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a genetic technique that exclusively silences the entire
sensory nervous system from the earliest stages. Such
mutant larvae hatch and crawl in a coordinated
manner in the complete absence of sensory input. The
larvae often crawl backward instead of forward, but
that may be because sensory input is needed to give
directional purpose the movement. Thus, the motor
circuit is assembled correctly and begins to drive
behavior in the absence of such inputs.
that closely mimic their output in an intact animal
that is walking or moving its wings (Figure 10.3).
In both intact animals and isolated embryonic chick
spinal cords, one observes alternating bursts of action
potentials from extensor and flexor motor neurons.
Electrophysiological records from the neurons them-
selves reveal that there are depolarizing synaptic
inputs onto both flexor and extensor motor neurons.
Both neuronal populations begin to depolarize toward
threshold at the same time and begin to fire synchro-
nously. However, at the peak of their depolarization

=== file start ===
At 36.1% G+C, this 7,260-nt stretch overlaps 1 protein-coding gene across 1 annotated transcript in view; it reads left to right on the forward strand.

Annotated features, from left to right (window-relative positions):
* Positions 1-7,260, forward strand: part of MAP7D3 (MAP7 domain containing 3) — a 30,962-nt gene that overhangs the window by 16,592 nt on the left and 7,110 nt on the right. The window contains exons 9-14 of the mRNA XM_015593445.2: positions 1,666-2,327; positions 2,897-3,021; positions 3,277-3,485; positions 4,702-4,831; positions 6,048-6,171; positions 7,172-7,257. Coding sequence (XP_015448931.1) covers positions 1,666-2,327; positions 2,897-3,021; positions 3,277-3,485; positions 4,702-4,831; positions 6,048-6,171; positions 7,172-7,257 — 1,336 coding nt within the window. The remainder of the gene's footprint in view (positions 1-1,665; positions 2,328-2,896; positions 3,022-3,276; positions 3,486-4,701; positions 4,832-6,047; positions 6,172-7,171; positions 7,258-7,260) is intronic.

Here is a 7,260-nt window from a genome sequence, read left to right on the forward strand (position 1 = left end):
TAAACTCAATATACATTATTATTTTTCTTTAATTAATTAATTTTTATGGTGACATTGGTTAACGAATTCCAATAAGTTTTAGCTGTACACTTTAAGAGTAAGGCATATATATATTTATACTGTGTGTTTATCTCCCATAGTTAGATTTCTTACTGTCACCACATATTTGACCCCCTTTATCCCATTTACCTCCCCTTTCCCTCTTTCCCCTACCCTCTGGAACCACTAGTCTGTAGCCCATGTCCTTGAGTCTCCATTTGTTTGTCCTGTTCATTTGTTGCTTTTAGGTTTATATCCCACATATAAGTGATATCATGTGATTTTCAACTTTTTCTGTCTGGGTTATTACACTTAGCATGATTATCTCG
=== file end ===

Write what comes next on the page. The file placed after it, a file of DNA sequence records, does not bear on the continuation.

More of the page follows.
phase, the flexor motor neurons receive synaptic input
that causes a large shunt conductance, and as a result,
these motor neurons stop firing just when the extensor
motor neurons are firing most rapidly. This helps
explain the mechanisms that lead to oscillations in
flexor and extensor motor patterns.
But how do such bursts of activity first arise?
Removing the dorsal half of the cord, where sensory
axons travel and many interneurons reside, does not
affect the rhythmic motor episodes. The episodes can
also occur in bisected cords, implying that right-left
communication is not essential. Local interneurons in
the venral cord called R-interneurons , or Renshaw cells ,
receive cholinergic input from motor axon collaterals
If sensory stimulation is not involved in early motor
behavior, then how are these spontaneous movements
generated? Provine (1972) was the first to appreciate
that the beginnings of electrical activity in the spinal
cord of a chick were connected with the development
of spontaneous behavior. To study this in detail, the
chick embryonic spinal cord can be isolated and the
activity patterns of particular nerve cells can be
recorded (O'Donovan et al., 1998). The motor nerve
roots of such isolated cords produce activity patterns
(in ovo)
2 min
5 sec
(in vitro)
FIGURE 10.3 In vitro motor development physiology. A. Electromyographic recordings from the sorto-
rius muscle of a chick embryo in ovo. B. A piece of the embryo kept in a culture dish. Very similar sponta-
neous movements begin to occur in these two situtations, although the bursts of activity in the in vitro
preparation are shorter and less frequent. (Adapted from O'Donovan et al., 1998).
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